Friday, July 12, 2013

Practicing What I Preach or Intentionally Pursuing Beauty

I find myself asking many of my clients to intentionally seek out beauty in their lives, whether it be via nature, good food, music, art, playing, etc. My clients and I spend our times reflecting hard on the darkness of their lives by looking at the past and present, and how much they've been harmed, wounded, betrayed, written off, neglected, abandoned, abused, etc. There is often a lot of anxiety and sadness in the room. However, at other times I am the one who feels the most sadness, and my clients feel nothing. They have taught themselves to feel nothing, because as young children the risk of feeling anything would have been too costly. Neurologically speaking (roughly), they have learning to listen only to the left side of their brain. When I ask them to pursue beauty, I am asking them to do two things: engage the right side of their brain, and confront darkness with light.

I try to live by the counseling rule of not asking my clients to do something that I have not done or would not be willing to do. Today I listened to spring and summer of Vivaldi's Four Seasons. I teared up more than a few times as the beauty of it invited me towards something good and lovely and hopeful. It hurt to listen to it, but what poignantly wonderful pain it was. I sat in between the grind of insurance billing (really, it's true, boring left brained stuff) and a perfect, grassy, sunny meadow that had a slight cool breeze blowing through, and there were butterflies and clouds and I was free.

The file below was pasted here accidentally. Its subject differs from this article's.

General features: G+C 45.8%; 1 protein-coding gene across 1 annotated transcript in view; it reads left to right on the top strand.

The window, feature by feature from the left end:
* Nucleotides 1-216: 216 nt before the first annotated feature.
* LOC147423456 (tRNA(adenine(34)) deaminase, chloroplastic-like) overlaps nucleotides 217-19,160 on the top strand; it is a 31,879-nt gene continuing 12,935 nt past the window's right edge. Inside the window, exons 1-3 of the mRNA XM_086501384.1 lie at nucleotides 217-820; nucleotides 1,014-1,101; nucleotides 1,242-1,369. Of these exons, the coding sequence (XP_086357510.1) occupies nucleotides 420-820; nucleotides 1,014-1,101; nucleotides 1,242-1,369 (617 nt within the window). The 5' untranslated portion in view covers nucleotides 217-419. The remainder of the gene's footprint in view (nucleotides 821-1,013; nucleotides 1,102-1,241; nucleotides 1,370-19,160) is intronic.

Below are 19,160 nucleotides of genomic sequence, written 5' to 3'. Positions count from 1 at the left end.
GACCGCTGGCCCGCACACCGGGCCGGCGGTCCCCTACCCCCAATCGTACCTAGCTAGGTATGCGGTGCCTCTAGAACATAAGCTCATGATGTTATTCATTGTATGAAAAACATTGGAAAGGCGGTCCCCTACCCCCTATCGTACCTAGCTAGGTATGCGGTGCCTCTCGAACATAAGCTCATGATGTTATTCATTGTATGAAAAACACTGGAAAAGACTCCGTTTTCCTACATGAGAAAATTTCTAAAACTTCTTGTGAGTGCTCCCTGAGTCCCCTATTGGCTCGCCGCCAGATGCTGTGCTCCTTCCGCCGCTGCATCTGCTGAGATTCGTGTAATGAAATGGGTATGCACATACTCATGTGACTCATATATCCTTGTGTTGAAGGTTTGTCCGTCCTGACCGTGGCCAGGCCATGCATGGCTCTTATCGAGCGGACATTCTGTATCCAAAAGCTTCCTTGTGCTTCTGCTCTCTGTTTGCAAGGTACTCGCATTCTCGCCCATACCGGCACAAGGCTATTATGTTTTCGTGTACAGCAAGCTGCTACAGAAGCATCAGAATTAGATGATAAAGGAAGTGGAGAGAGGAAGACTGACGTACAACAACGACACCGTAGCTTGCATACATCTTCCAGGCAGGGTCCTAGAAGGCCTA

Beauty stirs up longing. Longing stirs up hope. And, hope is scary stuff, because it points out what is true, and calls us to change how we live. It. Is. Not. Suppose. To. Be. Like. This. We are East of Eden, but not forever. I will numb no longer, but will affix my gaze to what is glorious and beautiful, and it's gonna hurt.